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Combining Demerol & Alcohol: What Are the Dangers?

Peter Manza, PhD profile image
Reviewed By Peter Manza, PhD • Updated Sep 14, 2023 • 9 cited sources

Mixing Demerol, sold generically as meperidine, and alcohol is incredibly dangerous. Both substances are central nervous system depressants, and their interaction can have a devastating impact on the brain and the body.[1] 

Combining alcohol and an opioid like Demerol can intensify the effects of both substances, leading to severe respiratory depression, impaired motor function and even overdose. The risks include extreme sedation, respiratory distress and loss of consciousness. 

Furthermore, cognitive impairment, coordination problems and increased susceptibility to accidents are common when Demerol is combined with alcohol. 

Treatment for an opioid use disorder (OUD) related to Demerol misuse and an alcohol use disorder (AUD) usually involves Medication for Addiction Treatment (MAT). Medications like Suboxone, combined with therapy and counseling, help to manage opioid use disorder and support long-term recovery while helping people in crisis to find coping mechanisms that do not involve drinking or drug use. 

What Are the Effects of Demerol & Alcohol Combined?

Demerol and alcohol can both be detrimental to your body and mind on their own. Independently, they can induce excessive drowsiness, trouble breathing, reduced coordination, confusion, stomach issues and poor decision-making abilities.[2]

When taken together, these effects increase exponentially. Rather than a straightforward additive effect, combining Demerol and alcohol can multiply the effects experienced when either is taken alone. This can trigger a dangerously depressed respiratory state that can lead to cardiac problems and deadly overdose.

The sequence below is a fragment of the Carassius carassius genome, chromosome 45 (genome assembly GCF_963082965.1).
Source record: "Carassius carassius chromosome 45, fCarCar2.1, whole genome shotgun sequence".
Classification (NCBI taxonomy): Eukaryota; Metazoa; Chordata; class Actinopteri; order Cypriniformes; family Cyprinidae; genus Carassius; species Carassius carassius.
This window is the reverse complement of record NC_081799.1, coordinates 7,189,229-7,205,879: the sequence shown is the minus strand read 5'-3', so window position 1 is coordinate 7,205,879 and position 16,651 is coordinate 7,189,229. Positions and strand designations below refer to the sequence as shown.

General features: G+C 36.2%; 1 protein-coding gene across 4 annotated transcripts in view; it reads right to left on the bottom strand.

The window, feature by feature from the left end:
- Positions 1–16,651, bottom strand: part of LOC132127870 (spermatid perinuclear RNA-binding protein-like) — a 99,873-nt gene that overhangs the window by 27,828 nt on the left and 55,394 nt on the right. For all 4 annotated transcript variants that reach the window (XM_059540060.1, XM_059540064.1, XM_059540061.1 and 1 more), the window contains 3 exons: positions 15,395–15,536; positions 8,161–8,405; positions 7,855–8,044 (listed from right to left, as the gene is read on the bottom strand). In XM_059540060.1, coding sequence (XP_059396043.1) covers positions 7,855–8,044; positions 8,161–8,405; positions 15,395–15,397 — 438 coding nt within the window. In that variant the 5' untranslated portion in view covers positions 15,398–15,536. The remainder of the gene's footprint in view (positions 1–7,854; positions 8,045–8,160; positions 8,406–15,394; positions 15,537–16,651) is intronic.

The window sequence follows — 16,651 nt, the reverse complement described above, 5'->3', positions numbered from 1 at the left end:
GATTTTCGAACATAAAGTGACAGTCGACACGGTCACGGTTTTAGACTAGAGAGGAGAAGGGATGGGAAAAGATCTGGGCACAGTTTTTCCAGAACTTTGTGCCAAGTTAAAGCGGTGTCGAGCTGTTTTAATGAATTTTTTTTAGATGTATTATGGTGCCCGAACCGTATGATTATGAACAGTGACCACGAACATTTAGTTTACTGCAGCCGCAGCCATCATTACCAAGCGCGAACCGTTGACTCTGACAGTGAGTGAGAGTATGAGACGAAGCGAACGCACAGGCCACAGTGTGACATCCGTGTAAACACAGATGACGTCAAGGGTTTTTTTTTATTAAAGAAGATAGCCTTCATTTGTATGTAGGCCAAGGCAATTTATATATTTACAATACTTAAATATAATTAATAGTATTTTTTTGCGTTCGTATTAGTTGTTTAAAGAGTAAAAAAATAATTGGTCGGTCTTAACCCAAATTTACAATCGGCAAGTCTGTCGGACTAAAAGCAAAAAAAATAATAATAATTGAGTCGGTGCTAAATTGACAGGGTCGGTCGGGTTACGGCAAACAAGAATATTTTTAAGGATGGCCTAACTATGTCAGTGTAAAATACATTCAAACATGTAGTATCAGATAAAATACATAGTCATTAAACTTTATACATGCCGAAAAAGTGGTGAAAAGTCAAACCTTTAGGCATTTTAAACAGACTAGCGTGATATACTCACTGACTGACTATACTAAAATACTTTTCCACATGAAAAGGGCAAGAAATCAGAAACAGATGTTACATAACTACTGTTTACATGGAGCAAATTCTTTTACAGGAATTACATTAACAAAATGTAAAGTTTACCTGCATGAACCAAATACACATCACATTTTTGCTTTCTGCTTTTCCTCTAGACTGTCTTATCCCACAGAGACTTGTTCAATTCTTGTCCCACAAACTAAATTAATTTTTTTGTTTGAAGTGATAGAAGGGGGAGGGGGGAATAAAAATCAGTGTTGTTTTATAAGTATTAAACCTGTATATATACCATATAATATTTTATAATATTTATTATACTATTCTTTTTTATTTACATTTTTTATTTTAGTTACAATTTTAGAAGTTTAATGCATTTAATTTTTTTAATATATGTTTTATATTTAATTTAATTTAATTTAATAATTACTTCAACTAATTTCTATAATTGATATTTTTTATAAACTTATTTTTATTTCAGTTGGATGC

It is crucial to note that the effects of Demerol and alcohol will vary depending on unique factors, such as doses, tolerance and overall health. Higher or more frequent doses, lower or fluctuating tolerance and poor health can all contribute to higher risks of overdose.

Regardless of the specifics of these factors, combined use of Demerol and alcohol is never recommended.

Can You Mix Demerol & Alcohol?

Mixing Demerol and alcohol is highly discouraged due to the potential dangers and risks involved. It can have severe consequences on the body and overall well-being.

Demerol and alcohol are both central nervous system depressants, which means they can decrease brain activity and slow your thinking.[3] When these medications are combined, their sedative effects are amplified, resulting in excessive sleepiness, impaired coordination and decreased cognitive performance, all of which can increase the chances of accident or becoming a victim of a violent crime.

Mixing Demerol and alcohol can also increase the risk of respiratory depression, which can lead to breathing difficulties and an insufficient supply of oxygen which can lead to seizures, brain damage, coma and/or overdose.[4]

What Are the Risks & Dangers Associated With Mixing Demerol & Alcohol?

When it comes to mixing Demerol and alcohol, there is a significant risk of severe consequences to physical health, mental well-being and overall safety, including these:

  • Impaired coordination: Both Demerol and alcohol are sedatives, and their combined use intensifies their sedative effects. This can result in excessive drowsiness, impaired coordination and a higher risk of accidents or falls.
  • Increased respiratory depression: Demerol and alcohol can individually suppress the respiratory system, leading to shallow breathing. When combined, their effects synergize, increasing the risk of respiratory depression, inadequate oxygen supply and potentially life-threatening breathing difficulties.
  • Heightened risk of overdose: Mixing Demerol and alcohol significantly increases the risk of overdose. These substances potentiate each other’s effects, leading to intensified sedation, respiratory depression and central nervous system depression. An overdose can result in coma, brain damage or even death.